University of Chicago
154 Hurley Hall
Community Structure in Stochastic Networks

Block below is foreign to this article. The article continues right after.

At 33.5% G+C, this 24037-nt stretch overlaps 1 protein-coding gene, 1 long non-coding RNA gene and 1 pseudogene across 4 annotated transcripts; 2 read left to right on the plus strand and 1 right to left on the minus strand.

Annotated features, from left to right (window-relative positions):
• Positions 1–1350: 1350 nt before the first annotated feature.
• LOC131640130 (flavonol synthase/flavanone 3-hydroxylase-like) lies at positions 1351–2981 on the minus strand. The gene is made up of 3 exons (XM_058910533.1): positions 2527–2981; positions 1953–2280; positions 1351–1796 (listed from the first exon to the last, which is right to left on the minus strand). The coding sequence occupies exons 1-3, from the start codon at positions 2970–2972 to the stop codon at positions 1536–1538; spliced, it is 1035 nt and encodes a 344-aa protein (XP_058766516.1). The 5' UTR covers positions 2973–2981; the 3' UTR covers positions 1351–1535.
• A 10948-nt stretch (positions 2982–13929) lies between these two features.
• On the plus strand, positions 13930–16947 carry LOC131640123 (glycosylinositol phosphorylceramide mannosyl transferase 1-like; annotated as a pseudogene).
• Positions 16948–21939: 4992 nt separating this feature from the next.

The first part of the talk studies community detection in degree-corrected block models (DCBMs). We derive asymptotic minimax risks of the problem for a misclassification proportion loss under appropriate conditions. The minimax risks are shown to depend on degree-correction parameters, community sizes, and average within and between community connectivities in an intuitive and interpretable way. In addition, we propose a polynomial time algorithm to adaptively perform consistent and even asymptotically optimal community detection in DCBMs. In the second part of the talk, we study the problem of testing for community structure in networks using relations between the observed frequencies of small subgraphs. We propose a simple test for the existence of communities based only on the frequencies of three-node subgraphs. The test statistic is shown to be asymptotically normal under a null assumption of no community structure, and to have power approaching one under a composite alternative hypothesis of a degree-corrected block model. Our approach achieves near-optimal detection rates for the presence of community structure, in regimes where the signal-to-noise is too weak to explicitly estimate the communities themselves, using existing computationally efficient algorithms.